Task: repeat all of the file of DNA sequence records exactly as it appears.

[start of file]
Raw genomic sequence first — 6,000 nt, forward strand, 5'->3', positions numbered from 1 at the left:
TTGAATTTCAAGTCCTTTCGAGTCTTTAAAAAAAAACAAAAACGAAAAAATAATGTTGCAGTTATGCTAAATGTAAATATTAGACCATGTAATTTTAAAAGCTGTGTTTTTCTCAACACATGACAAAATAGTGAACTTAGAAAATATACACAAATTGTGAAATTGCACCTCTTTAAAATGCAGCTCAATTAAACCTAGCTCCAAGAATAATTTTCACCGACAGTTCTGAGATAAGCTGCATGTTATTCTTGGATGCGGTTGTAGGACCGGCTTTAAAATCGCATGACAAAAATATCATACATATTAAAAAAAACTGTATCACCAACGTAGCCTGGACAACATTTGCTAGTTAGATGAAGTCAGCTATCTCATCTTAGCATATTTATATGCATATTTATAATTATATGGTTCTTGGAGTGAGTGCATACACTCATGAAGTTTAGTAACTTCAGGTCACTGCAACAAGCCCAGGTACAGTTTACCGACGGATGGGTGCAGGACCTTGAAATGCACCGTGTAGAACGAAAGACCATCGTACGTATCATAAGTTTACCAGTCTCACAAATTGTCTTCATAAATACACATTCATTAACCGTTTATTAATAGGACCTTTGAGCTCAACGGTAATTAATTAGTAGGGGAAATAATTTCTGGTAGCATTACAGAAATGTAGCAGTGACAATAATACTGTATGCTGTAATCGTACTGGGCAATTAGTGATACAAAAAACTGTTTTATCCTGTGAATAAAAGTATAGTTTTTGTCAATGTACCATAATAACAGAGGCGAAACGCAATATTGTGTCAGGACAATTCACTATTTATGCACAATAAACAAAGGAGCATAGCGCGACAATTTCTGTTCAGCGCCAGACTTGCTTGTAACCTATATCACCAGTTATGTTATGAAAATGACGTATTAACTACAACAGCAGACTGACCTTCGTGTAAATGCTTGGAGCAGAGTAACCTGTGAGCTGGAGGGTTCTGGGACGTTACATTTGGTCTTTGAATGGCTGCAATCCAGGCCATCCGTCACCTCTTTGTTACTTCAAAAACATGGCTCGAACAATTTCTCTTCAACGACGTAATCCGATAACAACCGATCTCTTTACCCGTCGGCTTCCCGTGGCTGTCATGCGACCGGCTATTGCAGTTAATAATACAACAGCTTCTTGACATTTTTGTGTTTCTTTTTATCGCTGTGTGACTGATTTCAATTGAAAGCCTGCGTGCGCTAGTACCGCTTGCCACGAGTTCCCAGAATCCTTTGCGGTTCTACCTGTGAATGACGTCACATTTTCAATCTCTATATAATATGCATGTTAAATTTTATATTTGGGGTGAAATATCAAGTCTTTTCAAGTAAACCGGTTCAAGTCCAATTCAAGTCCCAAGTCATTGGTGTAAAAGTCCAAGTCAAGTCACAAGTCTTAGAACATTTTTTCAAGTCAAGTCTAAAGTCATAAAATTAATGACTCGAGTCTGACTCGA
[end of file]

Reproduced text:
Raw genomic sequence first — 6,000 nt, forward strand, 5'->3', positions numbered from 1 at the left:
TTGAATTTCAAGTCCTTTCGAGTCTTTAAAAAAAAACAAAAACGAAAAAATAATGTTGCAGTTATGCTAAATGTAAATATTAGACCATGTAATTTTAAAAGCTGTGTTTTTCTCAACACATGACAAAATAGTGAACTTAGAAAATATACACAAATTGTGAAATTGCACCTCTTTAAAATGCAGCTCAATTAAACCTAGCTCCAAGAATAATTTTCACCGACAGTTCTGAGATAAGCTGCATGTTATTCTTGGATGCGGTTGTAGGACCGGCTTTAAAATCGCATGACAAAAATATCATACATATTAAAAAAAACTGTATCACCAACGTAGCCTGGACAACATTTGCTAGTTAGATGAAGTCAGCTATCTCATCTTAGCATATTTATATGCATATTTATAATTATATGGTTCTTGGAGTGAGTGCATACACTCATGAAGTTTAGTAACTTCAGGTCACTGCAACAAGCCCAGGTACAGTTTACCGACGGATGGGTGCAGGACCTTGAAATGCACCGTGTAGAACGAAAGACCATCGTACGTATCATAAGTTTACCAGTCTCACAAATTGTCTTCATAAATACACATTCATTAACCGTTTATTAATAGGACCTTTGAGCTCAACGGTAATTAATTAGTAGGGGAAATAATTTCTGGTAGCATTACAGAAATGTAGCAGTGACAATAATACTGTATGCTGTAATCGTACTGGGCAATTAGTGATACAAAAAACTGTTTTATCCTGTGAATAAAAGTATAGTTTTTGTCAATGTACCATAATAACAGAGGCGAAACGCAATATTGTGTCAGGACAATTCACTATTTATGCACAATAAACAAAGGAGCATAGCGCGACAATTTCTGTTCAGCGCCAGACTTGCTTGTAACCTATATCACCAGTTATGTTATGAAAATGACGTATTAACTACAACAGCAGACTGACCTTCGTGTAAATGCTTGGAGCAGAGTAACCTGTGAGCTGGAGGGTTCTGGGACGTTACATTTGGTCTTTGAATGGCTGCAATCCAGGCCATCCGTCACCTCTTTGTTACTTCAAAAACATGGCTCGAACAATTTCTCTTCAACGACGTAATCCGATAACAACCGATCTCTTTACCCGTCGGCTTCCCGTGGCTGTCATGCGACCGGCTATTGCAGTTAATAATACAACAGCTTCTTGACATTTTTGTGTTTCTTTTTATCGCTGTGTGACTGATTTCAATTGAAAGCCTGCGTGCGCTAGTACCGCTTGCCACGAGTTCCCAGAATCCTTTGCGGTTCTACCTGTGAATGACGTCACATTTTCAATCTCTATATAATATGCATGTTAAATTTTATATTTGGGGTGAAATATCAAGTCTTTTCAAGTAAACCGGTTCAAGTCCAATTCAAGTCCCAAGTCATTGGTGTAAAAGTCCAAGTCAAGTCACAAGTCTTAGAACATTTTTTCAAGTCAAGTCTAAAGTCATAAAATTAATGACTCGAGTCTGACTCGA